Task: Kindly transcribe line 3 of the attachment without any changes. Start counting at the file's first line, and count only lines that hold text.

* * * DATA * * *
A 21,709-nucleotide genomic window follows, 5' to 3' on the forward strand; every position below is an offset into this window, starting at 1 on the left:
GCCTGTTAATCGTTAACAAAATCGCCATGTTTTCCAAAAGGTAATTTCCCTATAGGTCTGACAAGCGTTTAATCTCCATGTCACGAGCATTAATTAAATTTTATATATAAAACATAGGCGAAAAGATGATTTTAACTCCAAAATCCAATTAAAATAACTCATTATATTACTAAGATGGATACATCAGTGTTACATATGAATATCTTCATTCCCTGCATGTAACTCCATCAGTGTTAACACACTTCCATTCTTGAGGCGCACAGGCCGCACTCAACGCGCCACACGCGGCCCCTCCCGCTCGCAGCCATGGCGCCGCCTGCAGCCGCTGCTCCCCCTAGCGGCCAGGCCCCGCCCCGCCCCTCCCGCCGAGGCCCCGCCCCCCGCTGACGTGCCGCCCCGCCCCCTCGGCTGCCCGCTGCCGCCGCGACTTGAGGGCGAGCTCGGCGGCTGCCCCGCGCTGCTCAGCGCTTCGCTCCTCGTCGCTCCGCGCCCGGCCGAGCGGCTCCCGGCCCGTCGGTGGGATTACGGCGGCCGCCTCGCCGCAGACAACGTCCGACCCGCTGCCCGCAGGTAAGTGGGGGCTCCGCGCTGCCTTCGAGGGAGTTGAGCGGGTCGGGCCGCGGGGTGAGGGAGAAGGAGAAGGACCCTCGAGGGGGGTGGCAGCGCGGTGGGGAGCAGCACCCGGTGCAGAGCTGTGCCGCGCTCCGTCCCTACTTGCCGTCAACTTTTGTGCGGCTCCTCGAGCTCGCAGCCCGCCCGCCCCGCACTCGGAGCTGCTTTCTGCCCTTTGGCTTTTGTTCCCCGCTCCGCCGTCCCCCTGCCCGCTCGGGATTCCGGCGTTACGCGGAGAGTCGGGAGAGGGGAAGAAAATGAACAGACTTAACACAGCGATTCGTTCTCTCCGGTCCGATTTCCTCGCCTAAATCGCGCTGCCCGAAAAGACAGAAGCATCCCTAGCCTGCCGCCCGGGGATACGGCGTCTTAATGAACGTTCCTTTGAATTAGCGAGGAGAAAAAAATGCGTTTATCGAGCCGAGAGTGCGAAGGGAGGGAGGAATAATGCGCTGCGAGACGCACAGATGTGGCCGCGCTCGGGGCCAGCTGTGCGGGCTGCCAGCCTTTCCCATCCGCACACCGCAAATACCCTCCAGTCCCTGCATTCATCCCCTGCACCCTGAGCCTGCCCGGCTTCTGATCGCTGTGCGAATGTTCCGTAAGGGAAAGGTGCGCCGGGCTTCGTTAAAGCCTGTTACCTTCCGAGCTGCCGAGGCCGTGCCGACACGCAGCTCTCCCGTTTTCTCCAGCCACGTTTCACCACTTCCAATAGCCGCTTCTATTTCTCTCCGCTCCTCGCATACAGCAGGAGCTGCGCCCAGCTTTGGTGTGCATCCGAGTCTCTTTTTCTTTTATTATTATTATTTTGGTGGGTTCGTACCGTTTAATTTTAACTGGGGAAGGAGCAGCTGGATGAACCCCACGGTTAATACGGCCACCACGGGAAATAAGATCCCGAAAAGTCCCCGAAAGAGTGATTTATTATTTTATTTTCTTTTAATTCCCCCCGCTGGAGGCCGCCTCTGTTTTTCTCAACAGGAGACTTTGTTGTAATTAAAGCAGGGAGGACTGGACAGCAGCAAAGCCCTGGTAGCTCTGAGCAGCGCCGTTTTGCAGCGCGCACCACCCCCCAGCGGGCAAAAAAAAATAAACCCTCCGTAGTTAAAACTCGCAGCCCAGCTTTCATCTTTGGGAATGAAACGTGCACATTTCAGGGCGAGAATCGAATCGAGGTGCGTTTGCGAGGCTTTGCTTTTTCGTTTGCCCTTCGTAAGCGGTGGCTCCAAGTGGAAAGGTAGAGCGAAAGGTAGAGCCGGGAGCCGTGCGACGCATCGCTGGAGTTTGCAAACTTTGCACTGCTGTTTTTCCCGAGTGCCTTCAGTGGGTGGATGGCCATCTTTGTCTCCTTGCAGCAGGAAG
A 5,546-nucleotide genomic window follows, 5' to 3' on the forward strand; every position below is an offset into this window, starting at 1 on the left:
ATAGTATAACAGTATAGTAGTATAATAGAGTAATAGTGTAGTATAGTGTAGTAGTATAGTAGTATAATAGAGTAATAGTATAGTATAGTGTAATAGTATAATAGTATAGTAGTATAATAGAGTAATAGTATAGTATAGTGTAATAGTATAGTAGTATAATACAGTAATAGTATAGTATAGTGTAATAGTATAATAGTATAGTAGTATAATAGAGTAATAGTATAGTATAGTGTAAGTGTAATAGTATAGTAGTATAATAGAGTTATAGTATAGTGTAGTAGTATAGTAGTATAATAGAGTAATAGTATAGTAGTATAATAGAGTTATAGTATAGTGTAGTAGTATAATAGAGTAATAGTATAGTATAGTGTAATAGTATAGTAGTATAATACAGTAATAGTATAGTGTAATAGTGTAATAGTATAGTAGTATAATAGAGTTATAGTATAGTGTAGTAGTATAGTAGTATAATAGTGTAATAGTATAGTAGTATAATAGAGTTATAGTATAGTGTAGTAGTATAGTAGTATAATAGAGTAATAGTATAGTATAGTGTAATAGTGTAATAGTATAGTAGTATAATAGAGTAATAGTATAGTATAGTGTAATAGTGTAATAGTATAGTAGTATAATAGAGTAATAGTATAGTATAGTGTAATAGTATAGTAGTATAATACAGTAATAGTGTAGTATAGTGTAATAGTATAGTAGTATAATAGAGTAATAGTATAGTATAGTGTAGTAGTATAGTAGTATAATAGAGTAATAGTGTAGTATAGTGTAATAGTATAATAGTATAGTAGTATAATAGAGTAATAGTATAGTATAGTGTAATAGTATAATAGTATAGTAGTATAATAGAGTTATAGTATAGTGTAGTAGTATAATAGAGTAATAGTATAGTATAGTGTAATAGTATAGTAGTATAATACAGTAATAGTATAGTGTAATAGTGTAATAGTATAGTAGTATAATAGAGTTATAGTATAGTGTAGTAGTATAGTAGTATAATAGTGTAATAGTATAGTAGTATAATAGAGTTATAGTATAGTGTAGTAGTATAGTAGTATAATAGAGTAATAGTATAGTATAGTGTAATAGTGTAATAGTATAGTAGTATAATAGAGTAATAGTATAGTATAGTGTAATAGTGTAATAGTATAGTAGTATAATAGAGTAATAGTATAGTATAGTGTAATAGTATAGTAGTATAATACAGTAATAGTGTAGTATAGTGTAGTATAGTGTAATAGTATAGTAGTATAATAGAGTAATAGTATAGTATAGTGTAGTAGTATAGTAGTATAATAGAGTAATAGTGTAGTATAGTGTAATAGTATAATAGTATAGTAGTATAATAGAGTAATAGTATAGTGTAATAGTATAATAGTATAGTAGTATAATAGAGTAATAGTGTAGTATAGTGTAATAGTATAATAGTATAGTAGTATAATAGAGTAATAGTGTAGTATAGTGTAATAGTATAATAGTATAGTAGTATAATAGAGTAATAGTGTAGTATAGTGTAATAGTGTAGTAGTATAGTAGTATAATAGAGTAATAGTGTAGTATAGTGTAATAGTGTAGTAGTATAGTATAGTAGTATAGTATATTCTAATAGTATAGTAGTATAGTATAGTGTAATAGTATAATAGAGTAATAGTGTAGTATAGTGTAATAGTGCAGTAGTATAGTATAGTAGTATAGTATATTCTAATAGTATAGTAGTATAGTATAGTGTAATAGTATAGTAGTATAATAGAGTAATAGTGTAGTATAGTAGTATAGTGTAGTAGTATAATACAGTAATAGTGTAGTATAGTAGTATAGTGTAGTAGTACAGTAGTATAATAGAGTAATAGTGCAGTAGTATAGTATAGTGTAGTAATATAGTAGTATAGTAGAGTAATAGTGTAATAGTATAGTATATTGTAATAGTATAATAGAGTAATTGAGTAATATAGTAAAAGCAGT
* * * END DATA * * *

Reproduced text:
A 5,546-nucleotide genomic window follows, 5' to 3' on the forward strand; every position below is an offset into this window, starting at 1 on the left: